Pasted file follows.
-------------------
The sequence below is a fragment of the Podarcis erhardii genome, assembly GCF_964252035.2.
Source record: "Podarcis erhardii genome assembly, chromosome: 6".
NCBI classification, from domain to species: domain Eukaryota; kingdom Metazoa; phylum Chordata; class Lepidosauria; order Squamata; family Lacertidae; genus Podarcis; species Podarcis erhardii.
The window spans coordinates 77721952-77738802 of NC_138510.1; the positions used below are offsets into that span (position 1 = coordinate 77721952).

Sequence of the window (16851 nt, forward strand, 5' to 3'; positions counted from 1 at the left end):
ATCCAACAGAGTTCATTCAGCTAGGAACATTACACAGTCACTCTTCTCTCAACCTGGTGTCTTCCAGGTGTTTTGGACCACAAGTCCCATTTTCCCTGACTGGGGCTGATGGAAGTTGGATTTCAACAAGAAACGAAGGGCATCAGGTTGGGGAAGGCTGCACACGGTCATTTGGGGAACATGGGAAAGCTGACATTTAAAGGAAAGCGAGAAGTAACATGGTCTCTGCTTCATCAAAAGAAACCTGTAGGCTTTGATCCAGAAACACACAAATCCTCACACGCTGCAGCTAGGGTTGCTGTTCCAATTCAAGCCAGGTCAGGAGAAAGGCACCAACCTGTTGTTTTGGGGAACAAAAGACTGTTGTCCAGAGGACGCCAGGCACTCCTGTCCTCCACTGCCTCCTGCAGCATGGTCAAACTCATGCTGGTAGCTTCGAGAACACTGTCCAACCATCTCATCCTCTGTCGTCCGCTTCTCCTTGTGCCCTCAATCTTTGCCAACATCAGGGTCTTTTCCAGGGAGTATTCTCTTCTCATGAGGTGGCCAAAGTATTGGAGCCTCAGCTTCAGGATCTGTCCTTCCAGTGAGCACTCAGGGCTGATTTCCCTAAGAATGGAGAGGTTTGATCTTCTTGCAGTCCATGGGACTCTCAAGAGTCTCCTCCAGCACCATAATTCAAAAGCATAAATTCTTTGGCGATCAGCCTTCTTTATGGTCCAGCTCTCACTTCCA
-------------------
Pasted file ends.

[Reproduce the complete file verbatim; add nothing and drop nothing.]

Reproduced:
The sequence below is a fragment of the Podarcis erhardii genome, assembly GCF_964252035.2.
Source record: "Podarcis erhardii genome assembly, chromosome: 6".
NCBI classification, from domain to species: domain Eukaryota; kingdom Metazoa; phylum Chordata; class Lepidosauria; order Squamata; family Lacertidae; genus Podarcis; species Podarcis erhardii.
The window spans coordinates 77721952-77738802 of NC_138510.1; the positions used below are offsets into that span (position 1 = coordinate 77721952).

Sequence of the window (16851 nt, forward strand, 5' to 3'; positions counted from 1 at the left end):
ATCCAACAGAGTTCATTCAGCTAGGAACATTACACAGTCACTCTTCTCTCAACCTGGTGTCTTCCAGGTGTTTTGGACCACAAGTCCCATTTTCCCTGACTGGGGCTGATGGAAGTTGGATTTCAACAAGAAACGAAGGGCATCAGGTTGGGGAAGGCTGCACACGGTCATTTGGGGAACATGGGAAAGCTGACATTTAAAGGAAAGCGAGAAGTAACATGGTCTCTGCTTCATCAAAAGAAACCTGTAGGCTTTGATCCAGAAACACACAAATCCTCACACGCTGCAGCTAGGGTTGCTGTTCCAATTCAAGCCAGGTCAGGAGAAAGGCACCAACCTGTTGTTTTGGGGAACAAAAGACTGTTGTCCAGAGGACGCCAGGCACTCCTGTCCTCCACTGCCTCCTGCAGCATGGTCAAACTCATGCTGGTAGCTTCGAGAACACTGTCCAACCATCTCATCCTCTGTCGTCCGCTTCTCCTTGTGCCCTCAATCTTTGCCAACATCAGGGTCTTTTCCAGGGAGTATTCTCTTCTCATGAGGTGGCCAAAGTATTGGAGCCTCAGCTTCAGGATCTGTCCTTCCAGTGAGCACTCAGGGCTGATTTCCCTAAGAATGGAGAGGTTTGATCTTCTTGCAGTCCATGGGACTCTCAAGAGTCTCCTCCAGCACCATAATTCAAAAGCATAAATTCTTTGGCGATCAGCCTTCTTTATGGTCCAGCTCTCACTTCCA